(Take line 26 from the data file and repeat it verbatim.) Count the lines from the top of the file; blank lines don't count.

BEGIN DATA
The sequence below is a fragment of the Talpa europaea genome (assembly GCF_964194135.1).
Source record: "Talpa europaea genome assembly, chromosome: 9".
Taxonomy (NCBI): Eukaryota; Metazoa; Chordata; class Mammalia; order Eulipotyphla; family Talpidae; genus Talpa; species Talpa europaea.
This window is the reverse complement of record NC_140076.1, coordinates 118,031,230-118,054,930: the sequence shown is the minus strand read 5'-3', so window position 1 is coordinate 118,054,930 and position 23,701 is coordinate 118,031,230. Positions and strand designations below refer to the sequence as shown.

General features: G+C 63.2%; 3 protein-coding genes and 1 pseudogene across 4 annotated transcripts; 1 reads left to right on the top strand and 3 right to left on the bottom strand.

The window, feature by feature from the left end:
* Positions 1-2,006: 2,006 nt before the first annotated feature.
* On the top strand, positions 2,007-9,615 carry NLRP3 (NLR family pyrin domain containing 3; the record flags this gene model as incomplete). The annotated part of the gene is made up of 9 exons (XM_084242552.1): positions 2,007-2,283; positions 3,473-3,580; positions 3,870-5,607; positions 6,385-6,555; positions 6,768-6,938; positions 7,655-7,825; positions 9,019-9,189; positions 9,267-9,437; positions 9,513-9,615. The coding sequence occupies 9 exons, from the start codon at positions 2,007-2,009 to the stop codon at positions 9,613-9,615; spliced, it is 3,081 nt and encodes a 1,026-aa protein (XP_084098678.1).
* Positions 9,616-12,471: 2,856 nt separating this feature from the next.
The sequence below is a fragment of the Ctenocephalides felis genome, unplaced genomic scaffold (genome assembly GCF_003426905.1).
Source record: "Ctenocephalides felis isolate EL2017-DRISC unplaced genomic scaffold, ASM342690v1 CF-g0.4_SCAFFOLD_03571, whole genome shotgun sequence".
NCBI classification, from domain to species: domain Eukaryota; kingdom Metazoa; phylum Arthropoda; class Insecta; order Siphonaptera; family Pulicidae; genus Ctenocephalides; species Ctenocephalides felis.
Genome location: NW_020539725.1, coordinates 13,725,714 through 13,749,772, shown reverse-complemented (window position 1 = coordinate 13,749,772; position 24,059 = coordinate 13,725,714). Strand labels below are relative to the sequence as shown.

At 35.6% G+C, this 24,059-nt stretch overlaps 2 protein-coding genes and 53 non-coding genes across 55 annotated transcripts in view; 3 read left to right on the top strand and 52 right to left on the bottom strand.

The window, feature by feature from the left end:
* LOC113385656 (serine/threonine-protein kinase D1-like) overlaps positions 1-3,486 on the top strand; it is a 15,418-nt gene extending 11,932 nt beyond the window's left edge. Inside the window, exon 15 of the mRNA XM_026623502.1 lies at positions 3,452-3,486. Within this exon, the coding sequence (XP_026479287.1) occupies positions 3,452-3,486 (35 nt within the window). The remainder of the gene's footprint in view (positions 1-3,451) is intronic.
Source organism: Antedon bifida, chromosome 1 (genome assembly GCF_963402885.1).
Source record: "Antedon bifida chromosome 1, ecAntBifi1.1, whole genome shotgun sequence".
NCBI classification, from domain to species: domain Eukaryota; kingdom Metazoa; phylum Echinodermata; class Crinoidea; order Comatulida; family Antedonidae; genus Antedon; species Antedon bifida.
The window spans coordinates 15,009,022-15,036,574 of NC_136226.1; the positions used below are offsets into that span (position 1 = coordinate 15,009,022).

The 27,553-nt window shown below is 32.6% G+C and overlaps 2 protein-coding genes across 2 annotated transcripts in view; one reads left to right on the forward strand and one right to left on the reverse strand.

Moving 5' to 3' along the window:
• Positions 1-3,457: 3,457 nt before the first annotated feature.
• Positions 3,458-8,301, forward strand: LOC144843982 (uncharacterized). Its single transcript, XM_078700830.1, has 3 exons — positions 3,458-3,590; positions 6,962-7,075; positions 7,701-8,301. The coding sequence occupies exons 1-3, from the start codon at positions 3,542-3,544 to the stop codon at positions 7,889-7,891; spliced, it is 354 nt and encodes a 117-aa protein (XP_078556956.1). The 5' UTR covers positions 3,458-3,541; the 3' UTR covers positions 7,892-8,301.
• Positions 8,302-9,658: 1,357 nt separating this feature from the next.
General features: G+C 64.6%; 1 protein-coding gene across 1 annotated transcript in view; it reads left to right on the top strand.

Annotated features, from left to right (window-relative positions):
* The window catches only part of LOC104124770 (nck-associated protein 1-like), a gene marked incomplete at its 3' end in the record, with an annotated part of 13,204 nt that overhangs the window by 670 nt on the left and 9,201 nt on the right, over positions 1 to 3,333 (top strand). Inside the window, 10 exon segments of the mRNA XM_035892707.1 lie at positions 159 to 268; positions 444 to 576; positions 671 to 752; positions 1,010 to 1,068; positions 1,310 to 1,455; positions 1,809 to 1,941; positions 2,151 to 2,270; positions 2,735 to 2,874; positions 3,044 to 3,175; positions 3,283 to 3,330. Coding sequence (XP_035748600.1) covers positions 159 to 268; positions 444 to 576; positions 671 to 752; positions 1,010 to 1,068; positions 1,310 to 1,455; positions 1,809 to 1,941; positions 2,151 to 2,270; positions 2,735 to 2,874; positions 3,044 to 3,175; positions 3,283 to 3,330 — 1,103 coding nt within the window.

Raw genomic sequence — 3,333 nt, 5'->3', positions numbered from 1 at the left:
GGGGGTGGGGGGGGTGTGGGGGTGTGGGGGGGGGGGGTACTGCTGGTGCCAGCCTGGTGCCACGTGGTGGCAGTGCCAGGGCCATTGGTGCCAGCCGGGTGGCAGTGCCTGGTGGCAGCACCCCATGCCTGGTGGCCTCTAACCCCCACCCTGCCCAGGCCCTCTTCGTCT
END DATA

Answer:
General features: G+C 64.6%; 1 protein-coding gene across 1 annotated transcript in view; it reads left to right on the top strand.